Rest in Peace President Shimon Peres , a Man of War and a Man of the still elusive Peace in the Middle East
Bahrain, Israel may establish ties next year: Report
Bahrain has made overtures to Israel in a bid to normalize ties with the regime in defiance of growing public discontent in the Persian Gulf country.
An informed Bahraini diplomatic source has told the Middle East Eyenews portal that Israeli and Bahraini officials had high-level contacts with the focus on exchanging visits between businessmen, influential social and religious figures.
The contacts would in time be followed by official announcements of business deals between Tel Aviv and Manama, the source added.
He also claimed that such moves were part of a new reality in the Middle East, noting, “Israel does not threaten our security or conspire on us.”
An official announcement of the establishment of Bahrain-Israeli ties could be released next year, he concluded. Bahrain and Israel have no formal diplomatic ties.
Bahrain policy on Israel sparks public anger
In September 2016, Bahraini Foreign Minister Khalid bin Ahmed Al Khalifah offered condolences to Israel over the death of the regime’s former president Shimon Peres.
Bahraini citizens took to Twitter to express their outrage at the foreign minister’s move.
“How could he (Peres) rest in peace while the cries of mothers whom had lost their children hunt him to the grave? How could he rest in peace and the blood of martyrs in Palestine and Lebanon cries for vengeance,” Khalel tweeted.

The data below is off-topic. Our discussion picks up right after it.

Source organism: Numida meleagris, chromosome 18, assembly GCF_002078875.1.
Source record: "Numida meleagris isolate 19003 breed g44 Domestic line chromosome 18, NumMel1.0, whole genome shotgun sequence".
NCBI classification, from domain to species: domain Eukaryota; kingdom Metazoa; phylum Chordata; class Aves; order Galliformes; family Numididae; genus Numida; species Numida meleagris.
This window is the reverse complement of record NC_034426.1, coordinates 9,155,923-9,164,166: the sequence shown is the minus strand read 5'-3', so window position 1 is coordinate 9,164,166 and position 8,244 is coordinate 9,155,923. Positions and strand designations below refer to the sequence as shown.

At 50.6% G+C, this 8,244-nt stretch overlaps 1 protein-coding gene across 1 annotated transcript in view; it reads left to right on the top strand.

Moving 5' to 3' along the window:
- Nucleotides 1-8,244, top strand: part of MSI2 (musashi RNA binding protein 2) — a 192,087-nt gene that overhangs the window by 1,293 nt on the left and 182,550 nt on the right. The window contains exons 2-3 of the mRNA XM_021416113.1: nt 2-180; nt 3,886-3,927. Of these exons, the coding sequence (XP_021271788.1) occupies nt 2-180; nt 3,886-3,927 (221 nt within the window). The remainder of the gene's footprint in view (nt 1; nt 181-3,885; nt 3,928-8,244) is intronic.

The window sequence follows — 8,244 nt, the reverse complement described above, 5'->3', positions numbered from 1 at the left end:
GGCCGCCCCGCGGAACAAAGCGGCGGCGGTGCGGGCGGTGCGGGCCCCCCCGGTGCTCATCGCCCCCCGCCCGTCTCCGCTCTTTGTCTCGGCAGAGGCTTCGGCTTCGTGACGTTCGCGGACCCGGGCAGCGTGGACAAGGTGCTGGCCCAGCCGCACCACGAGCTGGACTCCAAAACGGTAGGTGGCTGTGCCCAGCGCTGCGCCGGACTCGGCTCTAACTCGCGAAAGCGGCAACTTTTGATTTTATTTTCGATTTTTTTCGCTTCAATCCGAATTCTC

Khalil Bhazaa, another Twitter user, said, “You offer your condolences to a man who led an occupation … a person who participated in the expulsion of an Arab population from its original homeland.”
In December 2016, a video clip was shared on social media, showing Bahraini dignitaries and traders dancing next to rabbis in an Israeli celebration in Manama.
More than 400 Bahraini judicial activists blasted Bahraini officials for hosting the event. The Gaza-based Palestinian resistance movement, Hamas, also denounced the celebration as a “humiliating and disgraceful display,” where Bahrainis “hosted a Jewish, Zionist, racist, extremist delegation and danced with them.”
In May 2017, Manama witnessed the first visit of an Israeli official at the 67th congress of football’s world governing body, FIFA, leading hashtag #Bahrain_refuses_normalization to go viral.
Most recently, Bahrain’s Prince Nasser presented on behalf of his father, King Hamad bin Isa Al Khalifah, the Bahrain declaration on religious tolerance at the pro-Israeli Museum of Tolerance in the US city of Los Angeles.
Moreover, Israeli newspapers reported that the Bahraini king had called for an end to the Arab boycott of Israel in comments to Rabbi Abraham Cooper, the director of Global Social Action Agenda at the Simon Wiesenthal Center.
Israel’s Foreign Ministry also confirmed on its Twitter account, “Bahrain’s King Hamad bin Isa Al Khalifah denounced the Arab boycott against Israel and has confirmed that Bahraini citizens are now free to visit #Israel.” The post, however, was quickly deleted.
Ali al-Fayez, a Bahraini opposition activist, said the Palestinian cause had always united the Bahraini people and the government did not represent the will and political orientation of the people.
Nasser al-Fadhala, the general secretary of the Bahraini Association to Resist Normalization, said the Manama regime was violating the constitution, which explicitly affirms upholding Arab and Islamic causes – the Palestinian cause being top on the list.
“Each time they make further advancements towards normalization, popular discontent and upheavals will increase. They should not violate our agreements with them,” he added.